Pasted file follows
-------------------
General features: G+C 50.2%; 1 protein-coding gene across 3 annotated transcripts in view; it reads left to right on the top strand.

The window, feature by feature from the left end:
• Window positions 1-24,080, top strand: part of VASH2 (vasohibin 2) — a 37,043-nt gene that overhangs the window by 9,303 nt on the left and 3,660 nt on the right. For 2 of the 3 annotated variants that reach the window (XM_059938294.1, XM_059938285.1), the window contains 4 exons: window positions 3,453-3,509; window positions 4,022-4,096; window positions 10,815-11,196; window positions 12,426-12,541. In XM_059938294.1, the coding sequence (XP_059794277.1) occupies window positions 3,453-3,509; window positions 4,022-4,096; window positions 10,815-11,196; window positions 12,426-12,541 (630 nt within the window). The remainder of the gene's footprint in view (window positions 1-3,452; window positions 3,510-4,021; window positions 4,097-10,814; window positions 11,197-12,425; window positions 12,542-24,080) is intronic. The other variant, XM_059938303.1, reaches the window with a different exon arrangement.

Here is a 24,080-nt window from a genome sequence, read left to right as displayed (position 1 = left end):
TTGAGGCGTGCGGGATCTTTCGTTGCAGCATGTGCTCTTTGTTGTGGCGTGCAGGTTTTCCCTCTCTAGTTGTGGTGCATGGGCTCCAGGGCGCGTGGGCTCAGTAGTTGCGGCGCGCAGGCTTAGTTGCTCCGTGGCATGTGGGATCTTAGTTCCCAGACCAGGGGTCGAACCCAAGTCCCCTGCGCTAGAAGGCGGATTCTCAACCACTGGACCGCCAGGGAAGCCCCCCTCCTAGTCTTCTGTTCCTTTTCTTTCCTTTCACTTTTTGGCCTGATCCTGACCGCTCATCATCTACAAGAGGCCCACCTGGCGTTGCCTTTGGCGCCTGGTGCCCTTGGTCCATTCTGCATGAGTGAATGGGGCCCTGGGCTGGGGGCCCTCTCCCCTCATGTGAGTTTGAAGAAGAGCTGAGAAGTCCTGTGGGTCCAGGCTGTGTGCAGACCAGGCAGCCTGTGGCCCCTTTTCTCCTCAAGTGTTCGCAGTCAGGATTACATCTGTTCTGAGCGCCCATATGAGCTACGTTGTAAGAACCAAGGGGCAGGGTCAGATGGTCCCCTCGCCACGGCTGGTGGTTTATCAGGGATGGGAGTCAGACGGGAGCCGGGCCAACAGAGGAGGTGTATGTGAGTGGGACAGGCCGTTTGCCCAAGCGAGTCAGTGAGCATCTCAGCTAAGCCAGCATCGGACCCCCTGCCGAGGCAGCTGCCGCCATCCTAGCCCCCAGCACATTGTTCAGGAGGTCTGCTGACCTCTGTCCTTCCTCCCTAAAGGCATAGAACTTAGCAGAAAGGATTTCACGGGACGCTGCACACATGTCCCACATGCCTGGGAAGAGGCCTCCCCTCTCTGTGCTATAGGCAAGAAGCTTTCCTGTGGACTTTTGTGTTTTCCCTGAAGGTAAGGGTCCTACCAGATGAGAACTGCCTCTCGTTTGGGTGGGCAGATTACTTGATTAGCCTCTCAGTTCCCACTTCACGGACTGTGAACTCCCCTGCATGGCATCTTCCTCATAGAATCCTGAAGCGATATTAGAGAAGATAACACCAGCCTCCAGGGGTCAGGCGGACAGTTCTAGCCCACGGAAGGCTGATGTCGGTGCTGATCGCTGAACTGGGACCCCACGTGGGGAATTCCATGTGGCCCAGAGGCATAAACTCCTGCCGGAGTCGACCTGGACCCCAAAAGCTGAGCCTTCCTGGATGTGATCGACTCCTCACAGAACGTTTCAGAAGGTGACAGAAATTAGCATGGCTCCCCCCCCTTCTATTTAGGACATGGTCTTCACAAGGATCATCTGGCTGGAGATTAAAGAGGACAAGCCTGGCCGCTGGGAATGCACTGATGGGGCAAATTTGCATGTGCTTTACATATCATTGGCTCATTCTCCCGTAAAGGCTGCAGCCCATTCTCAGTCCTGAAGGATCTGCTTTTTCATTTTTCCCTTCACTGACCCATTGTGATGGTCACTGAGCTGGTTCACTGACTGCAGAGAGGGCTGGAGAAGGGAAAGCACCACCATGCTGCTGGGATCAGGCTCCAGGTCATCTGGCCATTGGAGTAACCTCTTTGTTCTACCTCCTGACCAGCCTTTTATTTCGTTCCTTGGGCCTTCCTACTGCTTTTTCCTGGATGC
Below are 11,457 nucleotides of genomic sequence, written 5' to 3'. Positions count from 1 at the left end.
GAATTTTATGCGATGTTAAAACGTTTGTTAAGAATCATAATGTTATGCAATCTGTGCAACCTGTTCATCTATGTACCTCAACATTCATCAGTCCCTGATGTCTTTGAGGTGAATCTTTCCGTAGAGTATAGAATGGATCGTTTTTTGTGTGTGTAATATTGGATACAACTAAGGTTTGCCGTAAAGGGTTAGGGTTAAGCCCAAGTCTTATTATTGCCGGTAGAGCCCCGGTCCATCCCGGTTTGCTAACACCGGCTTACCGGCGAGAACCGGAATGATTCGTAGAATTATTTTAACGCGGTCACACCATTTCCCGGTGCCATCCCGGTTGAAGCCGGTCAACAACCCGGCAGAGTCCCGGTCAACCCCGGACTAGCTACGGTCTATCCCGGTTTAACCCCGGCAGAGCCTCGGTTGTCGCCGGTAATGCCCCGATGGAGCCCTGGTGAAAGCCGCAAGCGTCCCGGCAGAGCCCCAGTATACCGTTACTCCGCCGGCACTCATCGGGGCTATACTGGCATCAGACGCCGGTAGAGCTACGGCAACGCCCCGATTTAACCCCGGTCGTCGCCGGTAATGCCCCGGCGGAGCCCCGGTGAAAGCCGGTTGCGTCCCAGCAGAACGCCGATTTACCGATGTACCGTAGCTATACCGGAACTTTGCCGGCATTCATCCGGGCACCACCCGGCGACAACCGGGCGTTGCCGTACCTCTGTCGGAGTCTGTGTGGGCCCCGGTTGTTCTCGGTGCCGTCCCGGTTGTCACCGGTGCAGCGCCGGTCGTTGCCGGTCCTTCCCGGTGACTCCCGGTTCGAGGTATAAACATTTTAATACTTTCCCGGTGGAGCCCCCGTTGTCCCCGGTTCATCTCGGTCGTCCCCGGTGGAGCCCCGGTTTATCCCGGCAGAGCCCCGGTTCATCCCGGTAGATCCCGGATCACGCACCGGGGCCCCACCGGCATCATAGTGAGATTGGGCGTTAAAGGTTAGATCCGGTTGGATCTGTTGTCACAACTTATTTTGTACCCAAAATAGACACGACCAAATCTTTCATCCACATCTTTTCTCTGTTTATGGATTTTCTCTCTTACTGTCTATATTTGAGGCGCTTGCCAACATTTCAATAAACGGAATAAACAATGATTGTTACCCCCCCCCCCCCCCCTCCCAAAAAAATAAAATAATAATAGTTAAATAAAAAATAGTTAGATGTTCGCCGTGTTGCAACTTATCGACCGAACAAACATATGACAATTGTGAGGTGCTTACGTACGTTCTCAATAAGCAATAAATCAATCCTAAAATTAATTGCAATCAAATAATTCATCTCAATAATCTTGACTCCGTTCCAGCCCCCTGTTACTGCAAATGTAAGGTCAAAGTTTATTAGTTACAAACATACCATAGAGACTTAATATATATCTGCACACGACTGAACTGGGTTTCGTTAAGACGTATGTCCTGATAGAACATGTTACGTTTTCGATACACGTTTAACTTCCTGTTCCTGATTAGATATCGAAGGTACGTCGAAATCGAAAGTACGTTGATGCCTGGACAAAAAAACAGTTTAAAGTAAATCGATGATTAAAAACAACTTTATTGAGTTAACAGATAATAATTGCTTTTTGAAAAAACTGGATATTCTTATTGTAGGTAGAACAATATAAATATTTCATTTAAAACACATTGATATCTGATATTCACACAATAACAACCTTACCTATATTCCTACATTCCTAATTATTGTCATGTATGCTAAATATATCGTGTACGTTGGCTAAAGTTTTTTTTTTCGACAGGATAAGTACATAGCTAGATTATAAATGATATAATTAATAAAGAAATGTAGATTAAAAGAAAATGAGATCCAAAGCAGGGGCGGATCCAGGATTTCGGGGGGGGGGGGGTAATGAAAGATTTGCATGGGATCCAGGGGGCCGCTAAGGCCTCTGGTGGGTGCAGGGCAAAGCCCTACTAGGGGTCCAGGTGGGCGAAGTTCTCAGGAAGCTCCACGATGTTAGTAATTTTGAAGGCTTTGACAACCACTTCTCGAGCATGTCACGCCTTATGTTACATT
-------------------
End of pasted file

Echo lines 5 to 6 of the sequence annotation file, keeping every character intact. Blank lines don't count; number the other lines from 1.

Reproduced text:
TTGAGGCGTGCGGGATCTTTCGTTGCAGCATGTGCTCTTTGTTGTGGCGTGCAGGTTTTCCCTCTCTAGTTGTGGTGCATGGGCTCCAGGGCGCGTGGGCTCAGTAGTTGCGGCGCGCAGGCTTAGTTGCTCCGTGGCATGTGGGATCTTAGTTCCCAGACCAGGGGTCGAACCCAAGTCCCCTGCGCTAGAAGGCGGATTCTCAACCACTGGACCGCCAGGGAAGCCCCCCTCCTAGTCTTCTGTTCCTTTTCTTTCCTTTCACTTTTTGGCCTGATCCTGACCGCTCATCATCTACAAGAGGCCCACCTGGCGTTGCCTTTGGCGCCTGGTGCCCTTGGTCCATTCTGCATGAGTGAATGGGGCCCTGGGCTGGGGGCCCTCTCCCCTCATGTGAGTTTGAAGAAGAGCTGAGAAGTCCTGTGGGTCCAGGCTGTGTGCAGACCAGGCAGCCTGTGGCCCCTTTTCTCCTCAAGTGTTCGCAGTCAGGATTACATCTGTTCTGAGCGCCCATATGAGCTACGTTGTAAGAACCAAGGGGCAGGGTCAGATGGTCCCCTCGCCACGGCTGGTGGTTTATCAGGGATGGGAGTCAGACGGGAGCCGGGCCAACAGAGGAGGTGTATGTGAGTGGGACAGGCCGTTTGCCCAAGCGAGTCAGTGAGCATCTCAGCTAAGCCAGCATCGGACCCCCTGCCGAGGCAGCTGCCGCCATCCTAGCCCCCAGCACATTGTTCAGGAGGTCTGCTGACCTCTGTCCTTCCTCCCTAAAGGCATAGAACTTAGCAGAAAGGATTTCACGGGACGCTGCACACATGTCCCACATGCCTGGGAAGAGGCCTCCCCTCTCTGTGCTATAGGCAAGAAGCTTTCCTGTGGACTTTTGTGTTTTCCCTGAAGGTAAGGGTCCTACCAGATGAGAACTGCCTCTCGTTTGGGTGGGCAGATTACTTGATTAGCCTCTCAGTTCCCACTTCACGGACTGTGAACTCCCCTGCATGGCATCTTCCTCATAGAATCCTGAAGCGATATTAGAGAAGATAACACCAGCCTCCAGGGGTCAGGCGGACAGTTCTAGCCCACGGAAGGCTGATGTCGGTGCTGATCGCTGAACTGGGACCCCACGTGGGGAATTCCATGTGGCCCAGAGGCATAAACTCCTGCCGGAGTCGACCTGGACCCCAAAAGCTGAGCCTTCCTGGATGTGATCGACTCCTCACAGAACGTTTCAGAAGGTGACAGAAATTAGCATGGCTCCCCCCCCTTCTATTTAGGACATGGTCTTCACAAGGATCATCTGGCTGGAGATTAAAGAGGACAAGCCTGGCCGCTGGGAATGCACTGATGGGGCAAATTTGCATGTGCTTTACATATCATTGGCTCATTCTCCCGTAAAGGCTGCAGCCCATTCTCAGTCCTGAAGGATCTGCTTTTTCATTTTTCCCTTCACTGACCCATTGTGATGGTCACTGAGCTGGTTCACTGACTGCAGAGAGGGCTGGAGAAGGGAAAGCACCACCATGCTGCTGGGATCAGGCTCCAGGTCATCTGGCCATTGGAGTAACCTCTTTGTTCTACCTCCTGACCAGCCTTTTATTTCGTTCCTTGGGCCTTCCTACTGCTTTTTCCTGGATGC
Below are 11,457 nucleotides of genomic sequence, written 5' to 3'. Positions count from 1 at the left end.